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Sunday, January 30, 2005

This is what democracies do


Settlers hope for 100,000 at rally

Film clips set to dramatic music of scuffles between police and settlers during past evacuations of outposts in the territories will highlight Sunday night's planned anti-disengagement rally outside the Knesset, which is expected to draw more than 100,000 people.

"We will say, you can stop this, if you let the nation decide," said Emily Amrusy, a spokeswoman for the Council of Jewish Communities of Judea, Samaria and the Gaza Strip, of the planned event, to be held at 7 p.m. under the twin slogans "Let the nation decide" and "Call for new elections."

"It's a cry for the democratic process," said Amrusy.

Protesters are asking Prime Minister Ariel Sharon to "legitimize disengagement" by either holding a national referendum or by calling for new elections. Should there be a national referendum, the council would respect the results, said Amrusy.

Among the speakers at the rally will be Yonatan Abukasis, the father of Ayala, 17, killed this month by a Kassam rocket that fell in Sderot. MKs, including those from the Likud who oppose disengagement, will speak, said Amrusy, but the exact list has not been finalized.

The council had also turned to personalities on the Left in hopes that they would join them in the call for a democratic process, but got no response, she said.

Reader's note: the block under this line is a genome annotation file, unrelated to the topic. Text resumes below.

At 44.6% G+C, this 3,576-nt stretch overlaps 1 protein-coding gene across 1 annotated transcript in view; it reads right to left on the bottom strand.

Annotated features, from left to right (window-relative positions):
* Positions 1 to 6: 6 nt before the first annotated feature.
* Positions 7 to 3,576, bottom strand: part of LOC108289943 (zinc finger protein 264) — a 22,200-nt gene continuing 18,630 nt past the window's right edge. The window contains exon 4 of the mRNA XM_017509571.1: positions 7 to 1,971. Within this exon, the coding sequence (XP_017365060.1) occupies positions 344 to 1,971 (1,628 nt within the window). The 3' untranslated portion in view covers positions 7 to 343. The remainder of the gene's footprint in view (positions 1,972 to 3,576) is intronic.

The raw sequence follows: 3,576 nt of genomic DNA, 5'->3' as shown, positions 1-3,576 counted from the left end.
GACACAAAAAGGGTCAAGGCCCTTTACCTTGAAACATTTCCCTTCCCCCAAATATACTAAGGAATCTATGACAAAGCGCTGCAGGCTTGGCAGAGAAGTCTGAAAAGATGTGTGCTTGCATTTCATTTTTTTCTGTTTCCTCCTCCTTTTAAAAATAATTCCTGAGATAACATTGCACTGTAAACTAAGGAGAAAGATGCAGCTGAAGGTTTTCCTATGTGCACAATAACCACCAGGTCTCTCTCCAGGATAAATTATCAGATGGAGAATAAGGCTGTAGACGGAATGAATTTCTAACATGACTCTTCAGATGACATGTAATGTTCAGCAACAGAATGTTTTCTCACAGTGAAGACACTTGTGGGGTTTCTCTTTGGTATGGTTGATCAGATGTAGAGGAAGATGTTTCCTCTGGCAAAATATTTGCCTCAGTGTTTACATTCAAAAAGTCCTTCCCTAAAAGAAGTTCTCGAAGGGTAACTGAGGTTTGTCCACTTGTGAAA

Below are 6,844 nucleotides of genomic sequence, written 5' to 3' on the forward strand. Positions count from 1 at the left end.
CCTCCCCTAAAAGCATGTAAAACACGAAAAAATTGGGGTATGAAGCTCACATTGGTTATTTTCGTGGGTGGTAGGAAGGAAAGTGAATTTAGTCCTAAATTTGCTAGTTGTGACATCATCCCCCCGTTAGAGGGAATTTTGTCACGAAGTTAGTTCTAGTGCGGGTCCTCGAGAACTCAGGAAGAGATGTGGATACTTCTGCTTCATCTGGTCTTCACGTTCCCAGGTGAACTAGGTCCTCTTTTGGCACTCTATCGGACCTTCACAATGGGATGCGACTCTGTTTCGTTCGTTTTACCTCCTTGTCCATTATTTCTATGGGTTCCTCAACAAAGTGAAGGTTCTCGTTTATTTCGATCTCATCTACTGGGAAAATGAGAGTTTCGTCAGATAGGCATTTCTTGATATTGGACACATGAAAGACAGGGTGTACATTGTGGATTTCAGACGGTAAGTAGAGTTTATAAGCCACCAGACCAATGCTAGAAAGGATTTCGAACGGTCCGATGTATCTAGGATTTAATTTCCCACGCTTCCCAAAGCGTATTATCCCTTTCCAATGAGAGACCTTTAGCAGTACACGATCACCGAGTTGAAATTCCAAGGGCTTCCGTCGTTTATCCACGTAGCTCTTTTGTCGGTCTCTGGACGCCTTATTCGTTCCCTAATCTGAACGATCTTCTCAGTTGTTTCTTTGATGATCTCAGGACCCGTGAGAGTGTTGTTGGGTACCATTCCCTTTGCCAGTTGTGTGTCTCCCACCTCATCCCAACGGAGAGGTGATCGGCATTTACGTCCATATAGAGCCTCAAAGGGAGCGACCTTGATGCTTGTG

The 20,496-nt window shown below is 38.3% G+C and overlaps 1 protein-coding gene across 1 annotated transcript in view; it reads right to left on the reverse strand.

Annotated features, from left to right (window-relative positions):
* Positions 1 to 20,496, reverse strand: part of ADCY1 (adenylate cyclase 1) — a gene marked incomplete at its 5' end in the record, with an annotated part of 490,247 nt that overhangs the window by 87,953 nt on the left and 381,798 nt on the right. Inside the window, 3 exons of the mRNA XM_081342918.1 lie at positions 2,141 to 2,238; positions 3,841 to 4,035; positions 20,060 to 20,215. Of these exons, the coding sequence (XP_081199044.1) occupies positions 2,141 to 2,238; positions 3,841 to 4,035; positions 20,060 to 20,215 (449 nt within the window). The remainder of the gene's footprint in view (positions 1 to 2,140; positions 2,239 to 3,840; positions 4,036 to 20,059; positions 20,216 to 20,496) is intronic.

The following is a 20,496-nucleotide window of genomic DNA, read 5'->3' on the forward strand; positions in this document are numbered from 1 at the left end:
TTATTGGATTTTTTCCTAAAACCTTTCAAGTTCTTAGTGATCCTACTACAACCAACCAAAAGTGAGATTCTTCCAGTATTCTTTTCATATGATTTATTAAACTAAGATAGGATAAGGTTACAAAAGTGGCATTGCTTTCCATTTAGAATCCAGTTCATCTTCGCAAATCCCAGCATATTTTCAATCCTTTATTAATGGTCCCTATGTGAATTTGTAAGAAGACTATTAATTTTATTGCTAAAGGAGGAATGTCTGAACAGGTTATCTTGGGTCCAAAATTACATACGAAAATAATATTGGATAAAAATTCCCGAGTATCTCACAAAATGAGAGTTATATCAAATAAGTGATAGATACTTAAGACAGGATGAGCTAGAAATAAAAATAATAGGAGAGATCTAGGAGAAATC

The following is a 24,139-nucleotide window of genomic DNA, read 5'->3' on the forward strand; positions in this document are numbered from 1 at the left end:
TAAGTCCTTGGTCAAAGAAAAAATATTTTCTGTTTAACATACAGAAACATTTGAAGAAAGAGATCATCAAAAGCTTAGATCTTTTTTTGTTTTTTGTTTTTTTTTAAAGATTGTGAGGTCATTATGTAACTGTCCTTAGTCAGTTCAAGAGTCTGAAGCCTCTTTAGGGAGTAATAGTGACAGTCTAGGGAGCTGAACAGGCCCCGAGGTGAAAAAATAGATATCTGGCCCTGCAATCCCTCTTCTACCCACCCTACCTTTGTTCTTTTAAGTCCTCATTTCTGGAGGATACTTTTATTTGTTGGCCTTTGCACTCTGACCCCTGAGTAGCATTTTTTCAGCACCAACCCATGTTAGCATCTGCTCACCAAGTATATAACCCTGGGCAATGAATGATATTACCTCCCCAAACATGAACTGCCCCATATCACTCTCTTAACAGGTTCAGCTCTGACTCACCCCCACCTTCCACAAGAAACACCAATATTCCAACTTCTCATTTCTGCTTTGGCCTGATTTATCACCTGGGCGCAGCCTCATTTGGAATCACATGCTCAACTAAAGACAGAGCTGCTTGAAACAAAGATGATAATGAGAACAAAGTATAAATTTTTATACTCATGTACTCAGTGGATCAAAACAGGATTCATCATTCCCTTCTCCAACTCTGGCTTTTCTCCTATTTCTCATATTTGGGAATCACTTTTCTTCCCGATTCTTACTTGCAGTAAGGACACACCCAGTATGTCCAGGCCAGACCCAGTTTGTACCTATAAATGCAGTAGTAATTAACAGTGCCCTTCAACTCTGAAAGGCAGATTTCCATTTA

Film clips to be shown at the rally will include statements by Sharon, showing how he has "flip-flopped" on the issue.

The event is set to last for 18 hours, but it's expected that only a small group will stay overnight and into the next day, when the gathering is to end at 3 p.m.

Binyamin Regional Council head Pinhas Wallerstein said he hoped it would be the largest such protest ever staged outside the parliament building.

The Council of Jewish Communities has rented 1,200 buses to bring anti-disengagement protesters to Jerusalem from all over the country, he said.

"The true test of the rally's success is not in the speakers but in the number of people that attend," Wallerstein said.

He has not been deterred, he added, by the growing spirit of optimism that has brought Israeli and Palestinian leaders together, nor by the continual progress of the plan to evacuate all the Jewish communities in the Gaza Strip and four more in northern Samaria.

"We will not stop protesting," he said, explaining that settlers were planning many more events, including a conference of Orthodox leaders from around the world in a few weeks.

At the start of January, settlers set up a protest camp outside the Knesset. They plan to stay there until the government reverses the disengagement decision.

Ami Applebaum, a computer scientist from Bnei Brak who plans to attend the rally, said he was not the typical protester in that he supports the principle of giving up land for peace. But, he said, disengagement should only happen within the context of a negotiated plan.

He said he believed that Sharon aborted the democratic process by campaigning on one platform and acting on another once in office. Nor does he believe that the Knesset vote supporting disengagement is indicative of the nation's or even the politicians' true feelings.
"If a secret vote were held in the Knesset, it's not clear that the majority would support it," he said.